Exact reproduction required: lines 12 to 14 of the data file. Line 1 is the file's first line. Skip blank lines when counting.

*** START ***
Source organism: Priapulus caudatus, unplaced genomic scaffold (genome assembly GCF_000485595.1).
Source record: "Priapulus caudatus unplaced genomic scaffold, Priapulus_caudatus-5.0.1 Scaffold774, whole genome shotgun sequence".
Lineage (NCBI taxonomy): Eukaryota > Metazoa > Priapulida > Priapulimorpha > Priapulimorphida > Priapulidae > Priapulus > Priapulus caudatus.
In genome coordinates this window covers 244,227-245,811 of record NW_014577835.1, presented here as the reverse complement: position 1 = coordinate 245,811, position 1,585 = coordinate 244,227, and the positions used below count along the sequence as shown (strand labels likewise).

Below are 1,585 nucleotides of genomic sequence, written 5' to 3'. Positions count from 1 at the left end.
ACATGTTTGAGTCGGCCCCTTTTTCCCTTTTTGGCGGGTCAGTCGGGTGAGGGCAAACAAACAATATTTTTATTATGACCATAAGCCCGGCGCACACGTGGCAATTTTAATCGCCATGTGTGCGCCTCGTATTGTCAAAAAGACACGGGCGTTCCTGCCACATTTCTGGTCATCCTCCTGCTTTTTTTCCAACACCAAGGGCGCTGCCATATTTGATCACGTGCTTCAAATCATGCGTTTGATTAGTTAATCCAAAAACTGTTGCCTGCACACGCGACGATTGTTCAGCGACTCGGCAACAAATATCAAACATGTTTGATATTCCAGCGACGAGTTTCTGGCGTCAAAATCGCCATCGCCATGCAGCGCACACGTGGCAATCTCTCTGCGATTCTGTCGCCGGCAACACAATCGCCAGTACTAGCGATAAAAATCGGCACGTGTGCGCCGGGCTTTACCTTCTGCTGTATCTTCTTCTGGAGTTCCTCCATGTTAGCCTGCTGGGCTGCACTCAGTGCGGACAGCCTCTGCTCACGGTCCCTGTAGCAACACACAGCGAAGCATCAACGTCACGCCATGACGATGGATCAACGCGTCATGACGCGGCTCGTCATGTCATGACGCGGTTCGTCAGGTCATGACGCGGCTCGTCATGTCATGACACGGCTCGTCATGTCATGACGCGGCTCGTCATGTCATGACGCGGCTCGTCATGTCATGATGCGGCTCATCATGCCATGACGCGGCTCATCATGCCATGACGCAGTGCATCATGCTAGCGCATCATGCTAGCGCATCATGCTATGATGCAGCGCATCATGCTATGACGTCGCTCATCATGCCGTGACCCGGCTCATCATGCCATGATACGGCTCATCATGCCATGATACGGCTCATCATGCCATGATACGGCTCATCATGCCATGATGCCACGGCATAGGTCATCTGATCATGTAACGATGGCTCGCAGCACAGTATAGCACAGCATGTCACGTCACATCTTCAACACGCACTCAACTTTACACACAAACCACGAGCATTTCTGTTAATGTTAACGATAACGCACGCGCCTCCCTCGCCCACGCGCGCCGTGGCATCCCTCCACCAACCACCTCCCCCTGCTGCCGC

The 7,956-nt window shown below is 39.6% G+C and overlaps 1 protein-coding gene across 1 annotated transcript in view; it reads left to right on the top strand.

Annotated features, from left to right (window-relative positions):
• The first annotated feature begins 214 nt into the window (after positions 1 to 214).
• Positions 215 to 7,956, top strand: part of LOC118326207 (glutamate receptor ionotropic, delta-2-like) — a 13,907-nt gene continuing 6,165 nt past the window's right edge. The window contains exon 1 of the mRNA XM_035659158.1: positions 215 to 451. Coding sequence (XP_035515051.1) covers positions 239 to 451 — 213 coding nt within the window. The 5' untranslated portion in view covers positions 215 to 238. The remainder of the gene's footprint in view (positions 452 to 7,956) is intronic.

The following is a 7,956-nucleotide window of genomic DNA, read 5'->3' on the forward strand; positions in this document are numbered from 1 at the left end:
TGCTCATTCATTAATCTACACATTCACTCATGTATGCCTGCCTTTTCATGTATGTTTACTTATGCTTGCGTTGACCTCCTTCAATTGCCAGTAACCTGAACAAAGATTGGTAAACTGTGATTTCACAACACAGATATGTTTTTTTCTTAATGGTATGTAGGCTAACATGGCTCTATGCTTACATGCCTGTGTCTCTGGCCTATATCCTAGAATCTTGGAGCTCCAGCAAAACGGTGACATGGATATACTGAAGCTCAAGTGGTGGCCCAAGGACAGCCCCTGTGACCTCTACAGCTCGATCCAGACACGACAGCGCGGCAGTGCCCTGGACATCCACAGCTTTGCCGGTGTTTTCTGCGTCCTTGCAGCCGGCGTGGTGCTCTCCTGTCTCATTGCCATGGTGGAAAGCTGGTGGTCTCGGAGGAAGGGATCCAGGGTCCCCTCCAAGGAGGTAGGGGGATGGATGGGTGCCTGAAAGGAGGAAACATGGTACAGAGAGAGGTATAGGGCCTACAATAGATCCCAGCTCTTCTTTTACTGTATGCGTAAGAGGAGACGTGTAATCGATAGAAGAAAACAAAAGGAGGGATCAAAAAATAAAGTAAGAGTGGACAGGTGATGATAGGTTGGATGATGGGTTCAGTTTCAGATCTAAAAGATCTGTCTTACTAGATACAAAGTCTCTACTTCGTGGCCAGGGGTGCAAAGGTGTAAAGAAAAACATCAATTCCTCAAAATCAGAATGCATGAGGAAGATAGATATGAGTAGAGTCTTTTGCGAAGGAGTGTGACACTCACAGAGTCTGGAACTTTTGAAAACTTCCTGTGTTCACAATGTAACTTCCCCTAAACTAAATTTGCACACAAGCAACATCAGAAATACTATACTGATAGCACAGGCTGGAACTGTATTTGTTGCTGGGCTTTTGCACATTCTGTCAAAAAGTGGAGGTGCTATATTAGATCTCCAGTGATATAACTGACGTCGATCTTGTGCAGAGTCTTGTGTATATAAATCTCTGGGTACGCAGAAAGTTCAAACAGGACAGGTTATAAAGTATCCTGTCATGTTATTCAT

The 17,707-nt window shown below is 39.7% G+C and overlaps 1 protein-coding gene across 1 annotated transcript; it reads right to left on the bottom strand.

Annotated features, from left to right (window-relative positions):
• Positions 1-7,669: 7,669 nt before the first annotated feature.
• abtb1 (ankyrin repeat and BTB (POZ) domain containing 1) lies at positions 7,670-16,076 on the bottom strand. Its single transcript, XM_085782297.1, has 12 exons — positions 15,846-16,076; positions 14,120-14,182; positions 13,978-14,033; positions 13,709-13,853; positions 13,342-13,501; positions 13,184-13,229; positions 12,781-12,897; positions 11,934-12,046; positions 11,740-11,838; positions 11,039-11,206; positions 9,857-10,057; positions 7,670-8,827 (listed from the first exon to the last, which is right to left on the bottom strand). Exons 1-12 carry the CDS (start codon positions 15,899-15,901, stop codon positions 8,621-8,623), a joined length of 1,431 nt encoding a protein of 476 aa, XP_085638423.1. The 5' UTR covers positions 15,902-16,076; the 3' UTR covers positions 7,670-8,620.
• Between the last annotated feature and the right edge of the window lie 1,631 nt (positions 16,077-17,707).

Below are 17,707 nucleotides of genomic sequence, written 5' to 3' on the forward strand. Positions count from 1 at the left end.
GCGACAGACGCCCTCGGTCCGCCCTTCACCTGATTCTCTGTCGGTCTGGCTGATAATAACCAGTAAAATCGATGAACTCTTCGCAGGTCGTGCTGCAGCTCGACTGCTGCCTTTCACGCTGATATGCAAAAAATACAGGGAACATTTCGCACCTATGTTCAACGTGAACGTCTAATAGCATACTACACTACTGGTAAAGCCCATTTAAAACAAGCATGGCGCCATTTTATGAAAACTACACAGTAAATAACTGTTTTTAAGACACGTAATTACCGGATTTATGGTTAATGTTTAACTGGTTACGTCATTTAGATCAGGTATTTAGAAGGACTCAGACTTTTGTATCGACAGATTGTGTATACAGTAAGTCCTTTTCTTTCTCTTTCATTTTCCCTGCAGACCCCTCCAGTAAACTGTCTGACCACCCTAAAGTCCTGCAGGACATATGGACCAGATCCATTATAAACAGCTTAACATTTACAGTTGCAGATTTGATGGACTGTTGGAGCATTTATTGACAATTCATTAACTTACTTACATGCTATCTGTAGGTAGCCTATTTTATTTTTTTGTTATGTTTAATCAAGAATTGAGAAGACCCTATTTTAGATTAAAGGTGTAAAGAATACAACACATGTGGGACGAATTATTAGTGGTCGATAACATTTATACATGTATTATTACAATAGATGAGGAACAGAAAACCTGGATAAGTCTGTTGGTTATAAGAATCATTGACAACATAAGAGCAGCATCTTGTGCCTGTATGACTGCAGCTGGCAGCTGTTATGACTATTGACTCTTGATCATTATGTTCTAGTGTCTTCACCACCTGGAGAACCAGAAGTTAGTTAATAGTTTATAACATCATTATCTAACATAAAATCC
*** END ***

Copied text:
TGCTCATTCATTAATCTACACATTCACTCATGTATGCCTGCCTTTTCATGTATGTTTACTTATGCTTGCGTTGACCTCCTTCAATTGCCAGTAACCTGAACAAAGATTGGTAAACTGTGATTTCACAACACAGATATGTTTTTTTCTTAATGGTATGTAGGCTAACATGGCTCTATGCTTACATGCCTGTGTCTCTGGCCTATATCCTAGAATCTTGGAGCTCCAGCAAAACGGTGACATGGATATACTGAAGCTCAAGTGGTGGCCCAAGGACAGCCCCTGTGACCTCTACAGCTCGATCCAGACACGACAGCGCGGCAGTGCCCTGGACATCCACAGCTTTGCCGGTGTTTTCTGCGTCCTTGCAGCCGGCGTGGTGCTCTCCTGTCTCATTGCCATGGTGGAAAGCTGGTGGTCTCGGAGGAAGGGATCCAGGGTCCCCTCCAAGGAGGTAGGGGGATGGATGGGTGCCTGAAAGGAGGAAACATGGTACAGAGAGAGGTATAGGGCCTACAATAGATCCCAGCTCTTCTTTTACTGTATGCGTAAGAGGAGACGTGTAATCGATAGAAGAAAACAAAAGGAGGGATCAAAAAATAAAGTAAGAGTGGACAGGTGATGATAGGTTGGATGATGGGTTCAGTTTCAGATCTAAAAGATCTGTCTTACTAGATACAAAGTCTCTACTTCGTGGCCAGGGGTGCAAAGGTGTAAAGAAAAACATCAATTCCTCAAAATCAGAATGCATGAGGAAGATAGATATGAGTAGAGTCTTTTGCGAAGGAGTGTGACACTCACAGAGTCTGGAACTTTTGAAAACTTCCTGTGTTCACAATGTAACTTCCCCTAAACTAAATTTGCACACAAGCAACATCAGAAATACTATACTGATAGCACAGGCTGGAACTGTATTTGTTGCTGGGCTTTTGCACATTCTGTCAAAAAGTGGAGGTGCTATATTAGATCTCCAGTGATATAACTGACGTCGATCTTGTGCAGAGTCTTGTGTATATAAATCTCTGGGTACGCAGAAAGTTCAAACAGGACAGGTTATAAAGTATCCTGTCATGTTATTCAT

The 17,707-nt window shown below is 39.7% G+C and overlaps 1 protein-coding gene across 1 annotated transcript; it reads right to left on the bottom strand.

Annotated features, from left to right (window-relative positions):